Yet, when Patraw and Robertson met for the first time in the pros the circumstances for the fight proved much more difficult. Not only was this fight going to be Patraw’s first time fighting in the co-main event, he was also coming off of a layoff due to a pretty severe injury.
“I…ended up breaking my hand,” Patraw commented. “I got mad and ended up punching the wall and it was done. I ended up breaking my hand, so I didn’t end up doing anything. I was supposed to be out there running, but I didn’t. I just took it back and I thought about…I could’ve ended up ending my whole career. I was a little bummed out. And it was another time in my life where I was thinking ‘Should I proceed? Should I even go on with this?’ And about two weeks before my cast was coming off, I started out running and getting back into shape. I think right about the time when my hand was healed up and my cast was off, I got offered a fight with Antwan and we took it.”
“I think I trained for about two months with the cast off,” Patraw explained about the effect of his broken hand on his training. “But I don’t think I really used my right hand at all until about a month in. I remember working out a couple of times, every time that I would throw the right hand, it just felt like my bones were going to crumble. It was tough. I even thought of not even taking the fight, but I knew that it was going to heal up. It started not hurting as much when I hit the bags.”
“I was a little nervous about my hand being okay,” Patraw said about his concern over the injury. “In the third round, I thought I broke it actually. Actually every time I threw my right hand it hurt. I mean it hurt. In between each round I would just tell John, ‘I think my hand is broke.’ And he said, ‘Well do you want me to stop it?’ ‘No, I’ll keep going. I am not going to give up this fight over that.’ I fought through it, and then when we finally got the glove off my hand, it was swelled up big time. It was never was broke though. It went down and I could move my hand, so… It hasn’t hurt since.”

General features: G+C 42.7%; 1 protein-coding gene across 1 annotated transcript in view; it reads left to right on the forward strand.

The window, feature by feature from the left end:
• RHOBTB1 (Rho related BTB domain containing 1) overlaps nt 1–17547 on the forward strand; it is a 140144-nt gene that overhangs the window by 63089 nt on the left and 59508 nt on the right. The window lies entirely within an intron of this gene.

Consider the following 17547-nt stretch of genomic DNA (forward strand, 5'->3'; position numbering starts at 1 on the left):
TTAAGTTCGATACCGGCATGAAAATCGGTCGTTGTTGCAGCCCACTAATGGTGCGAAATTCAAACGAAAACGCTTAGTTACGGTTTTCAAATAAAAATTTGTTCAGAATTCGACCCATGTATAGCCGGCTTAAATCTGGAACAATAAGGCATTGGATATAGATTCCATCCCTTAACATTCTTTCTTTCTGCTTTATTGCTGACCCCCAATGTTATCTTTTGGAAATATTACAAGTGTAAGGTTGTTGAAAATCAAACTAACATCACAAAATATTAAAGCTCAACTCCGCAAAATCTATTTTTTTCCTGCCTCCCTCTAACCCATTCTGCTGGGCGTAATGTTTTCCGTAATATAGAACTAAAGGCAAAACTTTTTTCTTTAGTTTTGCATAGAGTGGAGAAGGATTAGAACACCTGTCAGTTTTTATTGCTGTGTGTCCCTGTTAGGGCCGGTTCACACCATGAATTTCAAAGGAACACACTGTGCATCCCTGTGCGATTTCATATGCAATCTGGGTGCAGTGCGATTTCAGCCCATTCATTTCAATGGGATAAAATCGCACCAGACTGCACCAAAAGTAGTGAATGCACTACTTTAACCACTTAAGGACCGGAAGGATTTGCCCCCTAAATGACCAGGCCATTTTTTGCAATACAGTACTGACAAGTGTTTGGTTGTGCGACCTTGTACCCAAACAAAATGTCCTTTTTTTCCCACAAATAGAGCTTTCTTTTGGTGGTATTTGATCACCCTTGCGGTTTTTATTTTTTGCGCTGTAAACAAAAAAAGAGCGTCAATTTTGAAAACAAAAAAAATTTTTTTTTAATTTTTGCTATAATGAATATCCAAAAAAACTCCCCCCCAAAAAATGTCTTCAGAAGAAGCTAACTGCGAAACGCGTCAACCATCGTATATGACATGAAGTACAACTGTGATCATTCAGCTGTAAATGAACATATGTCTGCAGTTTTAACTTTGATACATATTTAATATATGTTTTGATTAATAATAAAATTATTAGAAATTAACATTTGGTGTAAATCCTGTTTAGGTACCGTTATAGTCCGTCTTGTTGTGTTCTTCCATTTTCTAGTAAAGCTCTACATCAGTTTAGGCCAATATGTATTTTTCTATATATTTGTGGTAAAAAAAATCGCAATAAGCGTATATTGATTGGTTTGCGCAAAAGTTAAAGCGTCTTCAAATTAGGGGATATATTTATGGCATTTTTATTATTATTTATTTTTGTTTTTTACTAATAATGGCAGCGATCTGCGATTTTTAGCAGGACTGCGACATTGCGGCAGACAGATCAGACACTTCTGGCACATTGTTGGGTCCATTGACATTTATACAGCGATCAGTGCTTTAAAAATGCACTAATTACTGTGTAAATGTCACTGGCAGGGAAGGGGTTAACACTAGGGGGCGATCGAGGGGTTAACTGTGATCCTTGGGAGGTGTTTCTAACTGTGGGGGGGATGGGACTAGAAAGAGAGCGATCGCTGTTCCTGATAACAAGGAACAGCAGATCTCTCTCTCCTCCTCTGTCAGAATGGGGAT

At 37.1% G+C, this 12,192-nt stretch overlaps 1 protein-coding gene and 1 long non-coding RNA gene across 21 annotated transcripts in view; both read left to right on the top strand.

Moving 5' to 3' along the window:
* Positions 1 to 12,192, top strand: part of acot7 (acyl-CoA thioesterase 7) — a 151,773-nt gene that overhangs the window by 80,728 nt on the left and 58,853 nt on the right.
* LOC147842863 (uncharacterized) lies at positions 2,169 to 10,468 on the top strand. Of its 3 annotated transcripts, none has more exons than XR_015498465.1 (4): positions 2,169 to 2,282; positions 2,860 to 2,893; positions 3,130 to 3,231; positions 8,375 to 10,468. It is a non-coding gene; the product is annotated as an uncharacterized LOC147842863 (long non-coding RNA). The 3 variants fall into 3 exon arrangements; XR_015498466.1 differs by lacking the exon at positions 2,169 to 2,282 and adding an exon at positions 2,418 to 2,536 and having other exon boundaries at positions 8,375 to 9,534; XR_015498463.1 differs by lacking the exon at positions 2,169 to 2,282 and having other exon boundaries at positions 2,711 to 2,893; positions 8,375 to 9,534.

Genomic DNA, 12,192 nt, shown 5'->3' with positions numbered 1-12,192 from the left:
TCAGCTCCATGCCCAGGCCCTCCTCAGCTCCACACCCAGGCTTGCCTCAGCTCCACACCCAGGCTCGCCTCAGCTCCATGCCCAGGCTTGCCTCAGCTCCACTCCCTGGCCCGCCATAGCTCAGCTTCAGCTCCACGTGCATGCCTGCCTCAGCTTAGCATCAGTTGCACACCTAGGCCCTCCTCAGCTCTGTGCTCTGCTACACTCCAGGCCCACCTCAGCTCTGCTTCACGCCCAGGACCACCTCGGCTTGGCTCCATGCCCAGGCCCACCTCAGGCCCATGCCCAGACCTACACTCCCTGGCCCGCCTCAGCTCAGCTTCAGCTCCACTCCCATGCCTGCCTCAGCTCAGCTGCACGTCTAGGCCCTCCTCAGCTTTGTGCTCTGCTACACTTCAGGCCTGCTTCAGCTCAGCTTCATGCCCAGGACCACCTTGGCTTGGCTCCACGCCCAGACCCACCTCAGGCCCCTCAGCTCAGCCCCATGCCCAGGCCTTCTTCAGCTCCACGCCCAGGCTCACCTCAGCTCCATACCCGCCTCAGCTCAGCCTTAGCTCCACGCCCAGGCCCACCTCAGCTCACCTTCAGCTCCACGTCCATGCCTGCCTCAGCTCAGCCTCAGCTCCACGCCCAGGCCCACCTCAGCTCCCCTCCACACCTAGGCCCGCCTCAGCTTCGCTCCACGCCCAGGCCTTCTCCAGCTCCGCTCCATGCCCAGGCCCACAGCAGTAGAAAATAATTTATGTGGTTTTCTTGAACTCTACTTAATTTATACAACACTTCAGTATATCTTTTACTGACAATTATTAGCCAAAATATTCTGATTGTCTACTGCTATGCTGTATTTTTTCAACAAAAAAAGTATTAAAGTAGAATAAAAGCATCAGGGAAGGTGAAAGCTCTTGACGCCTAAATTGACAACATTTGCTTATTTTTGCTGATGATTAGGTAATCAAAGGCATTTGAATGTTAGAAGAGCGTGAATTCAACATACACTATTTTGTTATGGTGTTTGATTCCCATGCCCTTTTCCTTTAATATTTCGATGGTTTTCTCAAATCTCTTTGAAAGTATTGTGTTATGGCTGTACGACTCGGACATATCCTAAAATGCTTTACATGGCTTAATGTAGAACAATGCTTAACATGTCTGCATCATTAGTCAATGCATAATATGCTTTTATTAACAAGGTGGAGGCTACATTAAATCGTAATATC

But even though he questioned the extent of his hand injury for that fight, one thing Patraw didn’t question was how he feels about having gotten to fight as the co-main event for Minnesota fight fans that night.
“I love fighting in front of Minnesota fans,” Patraw said about fighting on the Bonstante/Kolle Middleweight Title card. “Whenever there is a big fight coming up, they all come out. I knew that it was going to be big, but I don’t think I even knew that I was going to be the co-main event until later on. And when I finally found out, I was like, ‘Wow. I got some big shoes to fill.’ I just trained real hard and I wanted to make a great show. I knew that there was going to be a lot of people there…and there was.”
And now, instead of fighting as the co-main event to a Minnesota State Title match, Partaw is fighting for his own state title in a main event against a fighter whom he won a title against in the amateurs. Patraw, the fighter Jonny Johnson deemed as the “baddest man around” when he trained him as an amateur, is supremely confident about his chances in fighting Robertson for a title again.
“Well, he’s got two options,” Patraw said about his upcoming fight with Robertson. “Option one: to run and make it a boring fight. Option two: to try and stand in the middle of the ring and fight, and it’s gonna be an early night for him. That’s the only way I can see it coming.”
And not to be outdone in the ring, Patraw won’t even be outdone in training for this fight.
“And another thing,” Patraw continued, “I am sparring with the champ. I am sparring with Jason Litzau. There ain’t nobody around here that is going to touch him. So, you already know right then and there. I have been sparring 8 rounds with him. So, we are stepping it up. We have been sparring right now for about a week, so… We got some good rounds in and then after the fight I am gonna help sparring with him for his upcoming fight. Antwan is definitely not gonna show me anything that Jason hasn’t. Jason is a tricky fighter. He is fast and hits hard. I don’t think that Antwan is going to give me any kind of trouble at all.”
So on October 23rd, we will get to see the grand finale of the Patraw/Robertson match-ups at the Shooting Star Casino in Mahnomen. For Robertson, this could be his last chance to try to score a win and a title over Patraw. And for Patraw, this match could be his first step in proving, like Johnny Johnson said in the amateurs, that Patraw is in fact the “Baddest Man Around.”